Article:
OAKLAND, Calif. -- Two members of Tower of Power, a group that has been an R&B institution for nearly 50 years, were hit by a train as they walked across tracks before a performance in their hometown of Oakland, but both survived, their publicist said.
Calling it an “unfortunate accident,” publicist Jeremy Westby said in a statement that drummer David Garibaldi and bass player Marc van Wageningen are “responsive and being treated at a local hospital.”
Garibaldi has been with the group since 1970. Van Wageningen is substituting as bass player.
“We are monitoring their situation directly with the hospital,” band manager Tom Consolo said. “We will update everyone tomorrow but for tonight we ask that you send your prayers.”
Without identifying them, the Oakland Fire Department said that two pedestrians were hit by a passenger train at Jack London Square about 7:30 p.m. Thursday and taken to a hospital.
The accident was near Yoshi’s, a jazz and R&B club where the group had been scheduled to play two shows Thursday night. Both were canceled.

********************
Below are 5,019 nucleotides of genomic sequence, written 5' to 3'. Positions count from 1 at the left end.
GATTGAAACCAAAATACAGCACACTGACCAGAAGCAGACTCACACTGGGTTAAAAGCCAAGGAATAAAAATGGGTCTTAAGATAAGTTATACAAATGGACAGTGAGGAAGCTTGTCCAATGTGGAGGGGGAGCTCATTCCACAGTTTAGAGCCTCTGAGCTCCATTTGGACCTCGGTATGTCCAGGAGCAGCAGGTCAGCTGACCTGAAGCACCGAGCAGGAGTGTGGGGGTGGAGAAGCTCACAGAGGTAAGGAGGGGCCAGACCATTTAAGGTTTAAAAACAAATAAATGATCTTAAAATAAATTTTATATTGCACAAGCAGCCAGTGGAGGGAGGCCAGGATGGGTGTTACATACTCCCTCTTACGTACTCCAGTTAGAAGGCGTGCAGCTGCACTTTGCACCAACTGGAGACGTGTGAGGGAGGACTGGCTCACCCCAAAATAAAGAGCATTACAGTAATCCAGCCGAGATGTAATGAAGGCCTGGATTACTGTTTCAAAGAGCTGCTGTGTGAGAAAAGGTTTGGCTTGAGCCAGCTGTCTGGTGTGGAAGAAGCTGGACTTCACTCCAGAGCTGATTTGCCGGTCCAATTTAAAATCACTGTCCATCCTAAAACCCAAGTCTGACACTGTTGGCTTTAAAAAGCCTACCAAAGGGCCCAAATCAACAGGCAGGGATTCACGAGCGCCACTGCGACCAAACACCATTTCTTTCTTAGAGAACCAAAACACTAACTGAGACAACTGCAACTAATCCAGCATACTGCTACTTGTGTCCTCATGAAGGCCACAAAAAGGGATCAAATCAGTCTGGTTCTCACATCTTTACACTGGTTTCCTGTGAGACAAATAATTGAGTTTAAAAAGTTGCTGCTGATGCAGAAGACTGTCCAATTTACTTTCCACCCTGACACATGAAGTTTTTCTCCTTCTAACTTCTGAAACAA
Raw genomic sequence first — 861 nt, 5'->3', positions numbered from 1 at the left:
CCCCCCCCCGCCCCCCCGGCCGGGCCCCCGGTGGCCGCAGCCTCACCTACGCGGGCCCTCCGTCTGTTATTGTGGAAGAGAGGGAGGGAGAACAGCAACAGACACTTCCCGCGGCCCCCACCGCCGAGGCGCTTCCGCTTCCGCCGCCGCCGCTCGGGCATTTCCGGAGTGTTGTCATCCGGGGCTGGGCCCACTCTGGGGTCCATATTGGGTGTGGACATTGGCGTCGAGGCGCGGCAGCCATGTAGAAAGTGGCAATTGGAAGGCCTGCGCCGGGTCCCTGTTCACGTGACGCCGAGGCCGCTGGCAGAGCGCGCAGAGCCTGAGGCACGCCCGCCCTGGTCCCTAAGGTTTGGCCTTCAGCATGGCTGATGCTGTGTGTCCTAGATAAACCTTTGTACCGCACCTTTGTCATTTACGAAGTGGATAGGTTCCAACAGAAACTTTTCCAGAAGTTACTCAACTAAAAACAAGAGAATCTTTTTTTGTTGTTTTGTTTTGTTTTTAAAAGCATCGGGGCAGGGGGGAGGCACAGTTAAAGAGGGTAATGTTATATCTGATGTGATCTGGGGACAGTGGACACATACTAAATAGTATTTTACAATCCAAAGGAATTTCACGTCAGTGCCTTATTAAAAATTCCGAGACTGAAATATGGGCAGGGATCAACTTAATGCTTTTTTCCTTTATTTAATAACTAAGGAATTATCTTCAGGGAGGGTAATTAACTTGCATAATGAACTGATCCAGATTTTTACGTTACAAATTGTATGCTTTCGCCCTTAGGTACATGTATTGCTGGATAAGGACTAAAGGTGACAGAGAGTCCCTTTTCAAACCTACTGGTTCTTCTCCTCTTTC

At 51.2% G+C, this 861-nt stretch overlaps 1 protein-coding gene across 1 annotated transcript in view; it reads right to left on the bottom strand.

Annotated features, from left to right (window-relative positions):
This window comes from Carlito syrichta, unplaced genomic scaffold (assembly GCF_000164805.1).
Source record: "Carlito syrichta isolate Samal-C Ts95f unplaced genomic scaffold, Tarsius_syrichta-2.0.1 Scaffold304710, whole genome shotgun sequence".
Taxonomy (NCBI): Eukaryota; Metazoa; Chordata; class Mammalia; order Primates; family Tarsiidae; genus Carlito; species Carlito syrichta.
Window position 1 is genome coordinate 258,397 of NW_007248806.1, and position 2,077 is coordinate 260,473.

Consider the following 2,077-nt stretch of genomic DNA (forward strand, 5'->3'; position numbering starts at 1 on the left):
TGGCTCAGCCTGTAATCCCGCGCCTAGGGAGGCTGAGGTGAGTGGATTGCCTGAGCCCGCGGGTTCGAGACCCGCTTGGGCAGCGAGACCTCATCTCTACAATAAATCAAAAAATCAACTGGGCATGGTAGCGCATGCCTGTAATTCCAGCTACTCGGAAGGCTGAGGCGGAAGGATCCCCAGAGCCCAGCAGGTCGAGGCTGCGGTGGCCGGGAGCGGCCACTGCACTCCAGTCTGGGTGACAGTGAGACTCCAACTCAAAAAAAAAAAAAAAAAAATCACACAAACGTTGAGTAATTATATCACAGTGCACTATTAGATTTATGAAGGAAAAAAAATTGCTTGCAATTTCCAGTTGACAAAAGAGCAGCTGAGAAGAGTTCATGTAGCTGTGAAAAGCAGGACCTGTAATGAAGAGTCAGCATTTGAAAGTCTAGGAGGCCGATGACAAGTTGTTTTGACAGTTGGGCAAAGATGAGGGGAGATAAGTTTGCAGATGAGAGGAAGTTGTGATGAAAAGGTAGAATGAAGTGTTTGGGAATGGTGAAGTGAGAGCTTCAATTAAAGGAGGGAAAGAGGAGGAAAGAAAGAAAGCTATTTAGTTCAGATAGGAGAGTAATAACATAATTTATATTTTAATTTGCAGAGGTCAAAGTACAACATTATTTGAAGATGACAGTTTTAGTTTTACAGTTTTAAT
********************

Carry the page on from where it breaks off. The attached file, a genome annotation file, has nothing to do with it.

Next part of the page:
Yoshi’s General Manager Hal Campos told CBS San Francisco Bay Area he called 911 and stayed with the two injured men until help came. They were both unconscious and appeared to have broken bones, Campos said.
“We don’t know if they didn’t hear the train. We don’t know how this tragedy happened but we’re very, very sad about this. The band is emotionally destroyed … all of us worked with them for days now and many years, it’s really sad,” Campos said.
It wasn’t clear why the men were on the tracks, but pedestrians often need to cross them in the area with trains running across and in between streets, including right outside Yoshi’s.
Tower of Power, a band of about a dozen members, most of them horns, has been beloved members of the R&B and pop communities since forming in Oakland in 1968. The group and its rotating cast of musicians have recorded behind many far more famous names including Elton John, Otis Redding, Aerosmith and Santana.
They were also a national TV fixture in the 1980s with frequent appearances on “Late Night With David Letterman.”
Tributes and well wishes were quickly emerging on Twitter, including one from pop star and drummer Sheila E., who tweeted “Pleez pray for my frenz.”